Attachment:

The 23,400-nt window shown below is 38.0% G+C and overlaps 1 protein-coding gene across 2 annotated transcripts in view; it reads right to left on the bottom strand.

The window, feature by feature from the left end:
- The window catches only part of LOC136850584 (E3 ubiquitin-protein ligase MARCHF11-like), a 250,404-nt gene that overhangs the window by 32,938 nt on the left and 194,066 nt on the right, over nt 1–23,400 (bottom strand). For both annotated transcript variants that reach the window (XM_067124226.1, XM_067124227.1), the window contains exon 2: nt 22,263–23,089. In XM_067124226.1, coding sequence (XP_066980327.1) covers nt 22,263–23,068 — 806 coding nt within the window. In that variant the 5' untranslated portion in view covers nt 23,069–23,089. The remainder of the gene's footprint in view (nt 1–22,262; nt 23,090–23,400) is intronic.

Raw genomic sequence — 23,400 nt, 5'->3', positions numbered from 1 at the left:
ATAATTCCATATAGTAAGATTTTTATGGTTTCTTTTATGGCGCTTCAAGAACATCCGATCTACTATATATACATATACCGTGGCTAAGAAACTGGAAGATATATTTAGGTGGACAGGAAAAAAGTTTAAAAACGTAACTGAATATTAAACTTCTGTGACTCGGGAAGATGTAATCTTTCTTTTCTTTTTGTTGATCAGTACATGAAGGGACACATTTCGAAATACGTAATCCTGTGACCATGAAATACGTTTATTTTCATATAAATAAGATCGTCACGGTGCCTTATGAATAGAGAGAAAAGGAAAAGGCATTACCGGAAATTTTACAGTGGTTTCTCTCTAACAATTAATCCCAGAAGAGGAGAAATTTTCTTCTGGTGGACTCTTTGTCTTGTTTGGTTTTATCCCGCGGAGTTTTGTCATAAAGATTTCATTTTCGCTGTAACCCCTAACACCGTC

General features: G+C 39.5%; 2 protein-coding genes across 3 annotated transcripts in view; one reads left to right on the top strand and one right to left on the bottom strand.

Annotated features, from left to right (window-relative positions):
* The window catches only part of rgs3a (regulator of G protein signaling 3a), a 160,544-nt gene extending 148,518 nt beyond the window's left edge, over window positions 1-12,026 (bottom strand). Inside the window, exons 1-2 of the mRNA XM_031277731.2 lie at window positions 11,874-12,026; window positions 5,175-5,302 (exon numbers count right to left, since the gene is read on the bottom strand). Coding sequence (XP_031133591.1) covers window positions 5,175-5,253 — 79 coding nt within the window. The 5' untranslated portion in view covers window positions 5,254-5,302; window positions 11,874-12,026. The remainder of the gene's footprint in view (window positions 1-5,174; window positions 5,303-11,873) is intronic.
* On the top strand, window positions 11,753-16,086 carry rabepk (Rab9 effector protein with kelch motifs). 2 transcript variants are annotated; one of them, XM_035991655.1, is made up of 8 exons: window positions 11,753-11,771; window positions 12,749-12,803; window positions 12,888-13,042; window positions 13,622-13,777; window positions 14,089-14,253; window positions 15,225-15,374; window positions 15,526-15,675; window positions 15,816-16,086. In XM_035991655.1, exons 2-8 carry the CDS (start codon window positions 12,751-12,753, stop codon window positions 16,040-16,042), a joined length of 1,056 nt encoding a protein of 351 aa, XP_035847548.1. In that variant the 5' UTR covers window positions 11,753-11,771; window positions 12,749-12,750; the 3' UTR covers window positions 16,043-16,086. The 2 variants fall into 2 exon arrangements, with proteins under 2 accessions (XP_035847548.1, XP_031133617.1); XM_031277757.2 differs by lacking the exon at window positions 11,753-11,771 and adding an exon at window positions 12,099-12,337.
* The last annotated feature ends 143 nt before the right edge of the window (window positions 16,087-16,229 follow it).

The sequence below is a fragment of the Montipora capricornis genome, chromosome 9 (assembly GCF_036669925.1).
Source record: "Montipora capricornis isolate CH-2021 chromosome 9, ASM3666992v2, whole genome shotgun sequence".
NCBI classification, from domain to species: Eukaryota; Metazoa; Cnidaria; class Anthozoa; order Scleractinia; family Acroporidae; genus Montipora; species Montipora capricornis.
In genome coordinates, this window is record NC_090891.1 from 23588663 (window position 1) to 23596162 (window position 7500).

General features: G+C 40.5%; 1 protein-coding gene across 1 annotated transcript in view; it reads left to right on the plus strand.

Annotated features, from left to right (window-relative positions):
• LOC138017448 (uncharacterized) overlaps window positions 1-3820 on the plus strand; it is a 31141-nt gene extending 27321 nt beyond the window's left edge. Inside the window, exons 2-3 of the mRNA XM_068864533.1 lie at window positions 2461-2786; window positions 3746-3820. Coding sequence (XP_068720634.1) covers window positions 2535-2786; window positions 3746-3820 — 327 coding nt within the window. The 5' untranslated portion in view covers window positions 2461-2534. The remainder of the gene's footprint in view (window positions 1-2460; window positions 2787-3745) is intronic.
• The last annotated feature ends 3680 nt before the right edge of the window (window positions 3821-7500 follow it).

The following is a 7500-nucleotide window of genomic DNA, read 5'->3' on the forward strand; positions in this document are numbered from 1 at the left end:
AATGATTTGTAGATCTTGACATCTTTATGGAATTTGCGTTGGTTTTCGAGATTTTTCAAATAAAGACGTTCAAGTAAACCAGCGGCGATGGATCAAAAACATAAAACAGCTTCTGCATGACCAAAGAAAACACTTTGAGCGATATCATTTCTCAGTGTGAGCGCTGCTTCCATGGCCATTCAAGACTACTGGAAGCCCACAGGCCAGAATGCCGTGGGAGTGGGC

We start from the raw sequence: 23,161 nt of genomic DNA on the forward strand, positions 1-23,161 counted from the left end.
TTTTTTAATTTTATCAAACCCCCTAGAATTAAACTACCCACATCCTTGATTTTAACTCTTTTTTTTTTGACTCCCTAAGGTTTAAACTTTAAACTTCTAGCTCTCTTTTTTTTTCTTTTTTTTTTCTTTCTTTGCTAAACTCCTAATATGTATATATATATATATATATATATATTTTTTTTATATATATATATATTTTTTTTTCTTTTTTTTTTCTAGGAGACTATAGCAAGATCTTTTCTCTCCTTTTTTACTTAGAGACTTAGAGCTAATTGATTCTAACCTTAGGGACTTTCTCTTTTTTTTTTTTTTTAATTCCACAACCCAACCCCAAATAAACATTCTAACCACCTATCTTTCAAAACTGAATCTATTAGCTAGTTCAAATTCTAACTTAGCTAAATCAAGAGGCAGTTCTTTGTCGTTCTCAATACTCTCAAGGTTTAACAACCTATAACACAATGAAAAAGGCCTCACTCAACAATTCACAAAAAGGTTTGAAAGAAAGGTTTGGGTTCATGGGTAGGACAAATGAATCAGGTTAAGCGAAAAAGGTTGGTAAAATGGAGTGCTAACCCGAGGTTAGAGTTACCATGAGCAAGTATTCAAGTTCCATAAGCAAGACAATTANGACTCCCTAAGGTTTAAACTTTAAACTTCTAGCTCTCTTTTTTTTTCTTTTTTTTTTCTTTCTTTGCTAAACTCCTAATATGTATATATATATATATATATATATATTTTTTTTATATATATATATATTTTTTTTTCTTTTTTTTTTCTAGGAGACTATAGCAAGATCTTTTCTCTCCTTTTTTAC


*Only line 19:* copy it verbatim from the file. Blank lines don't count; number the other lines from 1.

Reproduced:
The following is a 7500-nucleotide window of genomic DNA, read 5'->3' on the forward strand; positions in this document are numbered from 1 at the left end: